Have you ever seen a movie that you felt you should like, a movie that has all the elements that you tend to enjoy, only to grudgingly come to the conclusion that – when you’re being honest with yourself – that you didn’t like it nearly as much as you’d thought you would?
That was my experience with Bruce Wemple’s The Retreat – which was done much better when it was 2018’s Calibre (minus the supernatural premise it’s essentially the same movie, except much better done).
The Retreat revolves around two best friends – one of whom is getting married – who decide to go hiking in the Adirondacks in lieu of a bachelor party.
Though events don’t go quite as planned (which is to be expected, after all this is a horror movie) though the narrative device the writer/director uses is in some way similar to that Christopher Nolan worked successfully with in Momento (2000).
Though Wimple isn’t Christopher Nolan.
Part of the problem is that we don’t really know who the characters are, beyond Gus (Grant Schumacher) being a bit of a dick to Adam (Dylan Grunn), which is really odd because the movie doesn’t show us why these two guys would be friends, never mind best friends.
That Adam so passively accepts Gus’s abuse made me wonder for a time if there relationship were a homosexual one, because that would at least help explain why Adam tolerated him (it’s worth noting is that the only time Adam stood up to him was when both men were high and even then his behavior was more apologetic than volcanic) though what’s closer to the truth is that both characters were little more than outlines, so you could ascribe virtually any motivation for their behavior you chose).
Though when things get weird is also when they also start to get interesting, which is undermined at times by a needlessly bombastic score (which isn’t to say that Nate VanDeusen’s music isn’t really good, because it is. What isn’t is sometimes how it’s used to accent certain scenes).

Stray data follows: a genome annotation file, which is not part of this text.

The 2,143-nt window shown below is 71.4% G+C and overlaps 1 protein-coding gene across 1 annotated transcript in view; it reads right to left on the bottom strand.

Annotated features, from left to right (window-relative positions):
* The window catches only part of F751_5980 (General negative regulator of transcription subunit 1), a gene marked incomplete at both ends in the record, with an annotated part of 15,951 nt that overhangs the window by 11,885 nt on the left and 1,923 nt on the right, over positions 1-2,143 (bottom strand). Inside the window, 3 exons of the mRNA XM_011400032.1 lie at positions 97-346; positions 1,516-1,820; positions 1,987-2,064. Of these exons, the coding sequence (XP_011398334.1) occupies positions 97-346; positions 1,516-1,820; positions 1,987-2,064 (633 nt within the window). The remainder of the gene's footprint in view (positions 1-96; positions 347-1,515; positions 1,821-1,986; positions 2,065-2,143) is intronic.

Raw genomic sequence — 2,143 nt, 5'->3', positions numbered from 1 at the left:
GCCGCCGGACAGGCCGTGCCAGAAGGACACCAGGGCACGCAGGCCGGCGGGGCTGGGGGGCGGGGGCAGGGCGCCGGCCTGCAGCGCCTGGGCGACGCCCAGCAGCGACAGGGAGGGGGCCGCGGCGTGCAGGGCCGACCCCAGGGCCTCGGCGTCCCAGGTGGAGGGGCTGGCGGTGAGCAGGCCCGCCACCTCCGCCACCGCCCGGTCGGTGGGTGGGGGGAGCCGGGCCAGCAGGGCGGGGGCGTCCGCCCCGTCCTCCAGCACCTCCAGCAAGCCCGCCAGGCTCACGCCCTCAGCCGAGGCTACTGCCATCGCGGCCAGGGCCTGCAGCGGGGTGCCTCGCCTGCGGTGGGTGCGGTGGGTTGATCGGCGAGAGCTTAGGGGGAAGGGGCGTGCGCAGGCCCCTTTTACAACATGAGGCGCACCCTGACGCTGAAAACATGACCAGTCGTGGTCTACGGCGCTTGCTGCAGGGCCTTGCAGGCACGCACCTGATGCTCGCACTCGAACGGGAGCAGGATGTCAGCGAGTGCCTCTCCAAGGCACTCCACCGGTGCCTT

And Wimple, beyond the musical choices, sometimes frames scenes oddly. Such instances don’t take up a lot of film real estate, though they’re distracting enough when combined with the music that they carry greater weight than they normally would.
There’s a scene when Gus and Adam are having drinks with two other men before they go on their hike, and the owner of the house begins to talk about the Wendigo, a local legend in those parts.
And the music turns the “ominous” meter to “11” though nothing is happening but people talking around a table.
Sure, there’s some weird paintings but nothing that warrants that music.
There’s another scene, when Gus is kneeling in front of a fire, clearly exhausted. The shot is particularly tight on his face and shoulders.
The camera pulls out, the music goes all dramatic, and I’m wondering “WTF!? Did I miss something? There has to be a reason for that!?
So I rewound the movie about three or four times and finally noticed what the huballoo was about.
If Bruce Wimple had changed just one element the scene would have worked really well.
Though he didn’t, and it didn’t though in the process I had to watch the same scene two or three times too many, which distracted me just a little bit (and did I mention that this was the second time I watched The Retreat? Because it was).
Which isn’t to say that it’s a bad or unwatchable, as opposed to one that takes a particularly difficult path to tell its story, and stumbles.
One thought on “REview: The Retreat (2020) | Interesting Premise, Not Very Well Told”
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